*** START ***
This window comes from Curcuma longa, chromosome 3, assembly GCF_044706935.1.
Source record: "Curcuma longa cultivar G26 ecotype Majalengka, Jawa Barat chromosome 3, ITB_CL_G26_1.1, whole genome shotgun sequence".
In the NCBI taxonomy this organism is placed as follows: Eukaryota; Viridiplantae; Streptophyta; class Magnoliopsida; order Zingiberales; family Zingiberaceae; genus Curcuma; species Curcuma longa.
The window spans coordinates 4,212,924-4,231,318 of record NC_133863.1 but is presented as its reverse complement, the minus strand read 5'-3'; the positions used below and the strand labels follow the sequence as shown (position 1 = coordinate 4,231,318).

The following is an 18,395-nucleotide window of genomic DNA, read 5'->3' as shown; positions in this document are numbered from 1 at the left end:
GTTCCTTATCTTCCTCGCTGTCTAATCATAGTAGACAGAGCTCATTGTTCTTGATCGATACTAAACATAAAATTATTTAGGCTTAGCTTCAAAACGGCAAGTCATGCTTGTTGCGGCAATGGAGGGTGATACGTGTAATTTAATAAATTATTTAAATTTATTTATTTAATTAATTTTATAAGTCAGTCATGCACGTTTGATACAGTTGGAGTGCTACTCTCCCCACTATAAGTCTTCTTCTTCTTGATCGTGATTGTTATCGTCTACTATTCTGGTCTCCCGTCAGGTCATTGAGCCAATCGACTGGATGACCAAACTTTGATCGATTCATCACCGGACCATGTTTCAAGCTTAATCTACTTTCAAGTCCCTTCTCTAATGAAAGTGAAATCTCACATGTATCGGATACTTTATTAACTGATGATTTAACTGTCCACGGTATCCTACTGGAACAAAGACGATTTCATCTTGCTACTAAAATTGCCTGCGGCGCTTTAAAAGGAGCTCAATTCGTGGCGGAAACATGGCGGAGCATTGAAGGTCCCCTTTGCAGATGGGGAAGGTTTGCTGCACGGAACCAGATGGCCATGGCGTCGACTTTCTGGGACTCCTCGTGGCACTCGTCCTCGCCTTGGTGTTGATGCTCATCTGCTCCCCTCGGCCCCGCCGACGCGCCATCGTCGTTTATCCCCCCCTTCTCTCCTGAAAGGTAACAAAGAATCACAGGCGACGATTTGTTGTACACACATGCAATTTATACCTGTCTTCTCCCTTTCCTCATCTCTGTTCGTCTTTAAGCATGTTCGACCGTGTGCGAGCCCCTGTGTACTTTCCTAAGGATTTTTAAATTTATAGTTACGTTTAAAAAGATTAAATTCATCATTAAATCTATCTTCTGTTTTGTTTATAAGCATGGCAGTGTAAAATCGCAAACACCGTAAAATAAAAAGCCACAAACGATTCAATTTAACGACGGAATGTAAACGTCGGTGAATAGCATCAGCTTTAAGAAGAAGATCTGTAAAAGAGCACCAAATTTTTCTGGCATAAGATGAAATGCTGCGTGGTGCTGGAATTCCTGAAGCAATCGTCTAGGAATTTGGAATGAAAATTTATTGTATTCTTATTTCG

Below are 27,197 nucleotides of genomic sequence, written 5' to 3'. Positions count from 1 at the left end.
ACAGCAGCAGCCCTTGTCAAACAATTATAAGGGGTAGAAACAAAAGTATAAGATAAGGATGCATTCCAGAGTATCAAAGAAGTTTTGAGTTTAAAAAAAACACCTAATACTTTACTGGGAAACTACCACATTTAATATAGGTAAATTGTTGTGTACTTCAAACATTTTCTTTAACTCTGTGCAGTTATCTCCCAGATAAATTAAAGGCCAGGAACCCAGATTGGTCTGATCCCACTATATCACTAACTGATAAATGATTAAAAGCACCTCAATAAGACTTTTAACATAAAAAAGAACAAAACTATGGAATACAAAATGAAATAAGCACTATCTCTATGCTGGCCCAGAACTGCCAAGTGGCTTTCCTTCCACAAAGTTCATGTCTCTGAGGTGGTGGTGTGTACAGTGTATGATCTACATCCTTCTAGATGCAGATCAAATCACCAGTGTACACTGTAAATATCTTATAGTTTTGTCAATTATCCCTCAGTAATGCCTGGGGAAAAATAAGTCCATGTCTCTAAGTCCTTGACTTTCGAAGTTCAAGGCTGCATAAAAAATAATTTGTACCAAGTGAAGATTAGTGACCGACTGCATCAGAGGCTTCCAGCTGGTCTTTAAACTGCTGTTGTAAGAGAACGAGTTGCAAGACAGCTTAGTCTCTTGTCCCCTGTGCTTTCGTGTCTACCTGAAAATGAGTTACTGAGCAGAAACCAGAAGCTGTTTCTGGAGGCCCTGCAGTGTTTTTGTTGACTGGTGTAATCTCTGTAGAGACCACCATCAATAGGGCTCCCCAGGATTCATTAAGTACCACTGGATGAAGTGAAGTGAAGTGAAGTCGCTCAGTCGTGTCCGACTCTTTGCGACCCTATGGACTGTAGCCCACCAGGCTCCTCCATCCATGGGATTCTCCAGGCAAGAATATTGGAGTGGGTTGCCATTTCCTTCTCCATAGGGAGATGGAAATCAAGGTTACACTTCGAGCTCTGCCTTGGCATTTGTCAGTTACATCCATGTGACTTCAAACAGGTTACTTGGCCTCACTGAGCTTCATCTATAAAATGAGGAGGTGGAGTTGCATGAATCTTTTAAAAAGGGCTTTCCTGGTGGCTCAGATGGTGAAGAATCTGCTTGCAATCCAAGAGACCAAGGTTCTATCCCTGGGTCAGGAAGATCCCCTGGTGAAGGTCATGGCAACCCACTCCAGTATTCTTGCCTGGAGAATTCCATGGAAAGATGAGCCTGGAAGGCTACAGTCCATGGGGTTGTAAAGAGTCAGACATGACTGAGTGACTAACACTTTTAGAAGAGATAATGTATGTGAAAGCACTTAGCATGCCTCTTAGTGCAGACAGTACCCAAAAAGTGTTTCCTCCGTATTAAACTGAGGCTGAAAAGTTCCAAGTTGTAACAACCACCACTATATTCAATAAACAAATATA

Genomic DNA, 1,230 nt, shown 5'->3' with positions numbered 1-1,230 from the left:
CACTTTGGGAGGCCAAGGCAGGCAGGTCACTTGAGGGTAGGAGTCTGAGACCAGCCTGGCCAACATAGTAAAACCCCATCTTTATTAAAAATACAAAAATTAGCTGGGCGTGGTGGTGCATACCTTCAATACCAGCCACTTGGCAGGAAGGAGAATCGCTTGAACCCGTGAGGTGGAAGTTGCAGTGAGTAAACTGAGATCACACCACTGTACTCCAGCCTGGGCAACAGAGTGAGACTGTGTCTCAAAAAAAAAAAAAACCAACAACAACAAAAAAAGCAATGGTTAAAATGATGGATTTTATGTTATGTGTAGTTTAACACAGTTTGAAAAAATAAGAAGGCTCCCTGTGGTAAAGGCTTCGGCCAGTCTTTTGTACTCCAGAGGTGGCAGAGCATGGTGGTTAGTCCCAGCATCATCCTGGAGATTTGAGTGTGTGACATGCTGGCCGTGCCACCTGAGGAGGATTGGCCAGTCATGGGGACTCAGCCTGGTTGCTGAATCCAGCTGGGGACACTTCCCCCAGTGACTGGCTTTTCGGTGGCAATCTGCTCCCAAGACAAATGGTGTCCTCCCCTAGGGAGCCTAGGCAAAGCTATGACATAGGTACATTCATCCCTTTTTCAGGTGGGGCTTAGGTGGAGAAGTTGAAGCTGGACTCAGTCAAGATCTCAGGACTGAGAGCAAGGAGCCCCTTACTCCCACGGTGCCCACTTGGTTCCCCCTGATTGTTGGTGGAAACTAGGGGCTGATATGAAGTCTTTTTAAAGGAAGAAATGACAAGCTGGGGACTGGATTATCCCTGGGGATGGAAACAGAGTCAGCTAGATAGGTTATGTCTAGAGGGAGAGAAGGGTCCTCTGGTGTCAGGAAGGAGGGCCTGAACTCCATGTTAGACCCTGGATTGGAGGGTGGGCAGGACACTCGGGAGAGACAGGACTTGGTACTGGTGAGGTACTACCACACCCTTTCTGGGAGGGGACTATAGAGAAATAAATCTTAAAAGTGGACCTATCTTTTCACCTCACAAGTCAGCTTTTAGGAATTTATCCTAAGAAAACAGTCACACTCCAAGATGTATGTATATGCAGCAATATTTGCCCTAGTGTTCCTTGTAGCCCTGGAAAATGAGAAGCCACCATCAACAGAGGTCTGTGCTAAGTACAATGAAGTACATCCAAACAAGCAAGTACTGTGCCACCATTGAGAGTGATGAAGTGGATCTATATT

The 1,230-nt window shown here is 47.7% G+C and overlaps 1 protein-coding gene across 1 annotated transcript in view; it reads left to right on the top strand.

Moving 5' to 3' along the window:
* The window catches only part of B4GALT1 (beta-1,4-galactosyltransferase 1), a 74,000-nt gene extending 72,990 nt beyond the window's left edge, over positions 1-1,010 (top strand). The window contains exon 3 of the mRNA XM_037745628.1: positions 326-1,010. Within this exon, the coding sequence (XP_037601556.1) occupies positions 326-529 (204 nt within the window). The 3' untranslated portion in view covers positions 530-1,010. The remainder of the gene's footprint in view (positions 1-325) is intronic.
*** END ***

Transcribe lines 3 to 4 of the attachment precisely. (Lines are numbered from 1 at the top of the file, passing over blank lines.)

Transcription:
In the NCBI taxonomy this organism is placed as follows: Eukaryota; Viridiplantae; Streptophyta; class Magnoliopsida; order Zingiberales; family Zingiberaceae; genus Curcuma; species Curcuma longa.
The window spans coordinates 4,212,924-4,231,318 of record NC_133863.1 but is presented as its reverse complement, the minus strand read 5'-3'; the positions used below and the strand labels follow the sequence as shown (position 1 = coordinate 4,231,318).